The video should demonstrate the background location feature and the required steps to encounter and enable this feature in-app. The video should show:
- The feature being activated from the background
- The prominent in-app disclosure dialog displayed to users (described below)
- Runtime prompt
The recommended duration is 30 seconds or less. A YouTube link is the preferred video format, but Google Drive storage links to an mp4 or other common video file formats are also supported.
- If the feature does not have a user-facing interface when location in the background is active, please note this in your declaration and demonstrate the feature or its impacts as much as possible in the video.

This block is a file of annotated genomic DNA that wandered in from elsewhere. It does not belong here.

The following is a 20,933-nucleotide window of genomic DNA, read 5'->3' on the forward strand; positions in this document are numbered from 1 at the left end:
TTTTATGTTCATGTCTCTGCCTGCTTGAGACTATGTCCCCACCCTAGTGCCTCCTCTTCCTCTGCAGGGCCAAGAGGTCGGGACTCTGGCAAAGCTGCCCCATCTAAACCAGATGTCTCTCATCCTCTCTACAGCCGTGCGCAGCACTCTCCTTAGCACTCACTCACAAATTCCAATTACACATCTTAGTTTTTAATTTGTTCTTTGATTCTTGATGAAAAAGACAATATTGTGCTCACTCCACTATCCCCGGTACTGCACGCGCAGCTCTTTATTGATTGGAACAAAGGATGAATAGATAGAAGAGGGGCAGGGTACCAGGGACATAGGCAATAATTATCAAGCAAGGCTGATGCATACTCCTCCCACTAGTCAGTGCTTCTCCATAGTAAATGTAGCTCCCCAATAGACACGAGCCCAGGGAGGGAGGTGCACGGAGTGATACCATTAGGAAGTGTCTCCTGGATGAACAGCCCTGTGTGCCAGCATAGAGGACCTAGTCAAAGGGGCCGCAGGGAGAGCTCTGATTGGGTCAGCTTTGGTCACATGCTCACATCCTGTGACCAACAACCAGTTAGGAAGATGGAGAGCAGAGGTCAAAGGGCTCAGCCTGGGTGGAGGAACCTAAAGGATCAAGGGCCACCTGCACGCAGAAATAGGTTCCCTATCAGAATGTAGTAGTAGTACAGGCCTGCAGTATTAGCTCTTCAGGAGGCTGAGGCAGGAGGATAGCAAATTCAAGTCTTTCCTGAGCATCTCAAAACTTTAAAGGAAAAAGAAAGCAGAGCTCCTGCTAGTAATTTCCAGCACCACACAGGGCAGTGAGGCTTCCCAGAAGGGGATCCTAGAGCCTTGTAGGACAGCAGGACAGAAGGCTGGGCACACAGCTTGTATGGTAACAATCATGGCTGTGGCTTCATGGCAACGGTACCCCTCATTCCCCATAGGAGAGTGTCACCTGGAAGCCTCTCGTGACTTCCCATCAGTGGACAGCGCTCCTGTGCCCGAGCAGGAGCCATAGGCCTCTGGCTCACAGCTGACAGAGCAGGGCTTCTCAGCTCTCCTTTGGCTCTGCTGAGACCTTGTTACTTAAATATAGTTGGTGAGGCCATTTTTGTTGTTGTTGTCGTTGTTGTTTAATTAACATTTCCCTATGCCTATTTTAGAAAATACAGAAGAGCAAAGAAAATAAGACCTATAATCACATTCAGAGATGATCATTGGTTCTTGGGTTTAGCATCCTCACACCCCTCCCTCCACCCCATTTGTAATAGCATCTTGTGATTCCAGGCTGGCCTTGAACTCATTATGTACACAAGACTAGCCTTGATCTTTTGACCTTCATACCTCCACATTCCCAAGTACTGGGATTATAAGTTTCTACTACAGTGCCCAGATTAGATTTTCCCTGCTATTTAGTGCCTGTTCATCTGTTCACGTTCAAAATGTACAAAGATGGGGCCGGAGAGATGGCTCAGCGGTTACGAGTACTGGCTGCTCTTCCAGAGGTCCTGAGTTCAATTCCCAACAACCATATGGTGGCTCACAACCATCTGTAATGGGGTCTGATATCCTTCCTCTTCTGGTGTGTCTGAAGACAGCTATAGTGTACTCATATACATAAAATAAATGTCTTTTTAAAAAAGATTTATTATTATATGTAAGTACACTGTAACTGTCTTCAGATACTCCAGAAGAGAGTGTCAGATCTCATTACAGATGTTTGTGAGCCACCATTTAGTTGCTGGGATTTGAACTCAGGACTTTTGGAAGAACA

- Ensure your video is made using an Android device.
If your app accesses location in the background, you must provide an in-app disclosure of your data access, collection, use, and sharing.
You can see an example of an acceptable in-app disclosure below.See an example of prominent in-app disclosure
In-app disclosure requirements
The in-app disclosure:
- Must be within the app itself, not only in the app description or on a website;
- Must be displayed in the normal usage of the app and not require the user to navigate into a menu or settings;
- Must describe the data being accessed or collected;
- Must explain how the data will be used and/or shared;
- Cannot be included with other Disclosures unrelated to personal or sensitive data collection.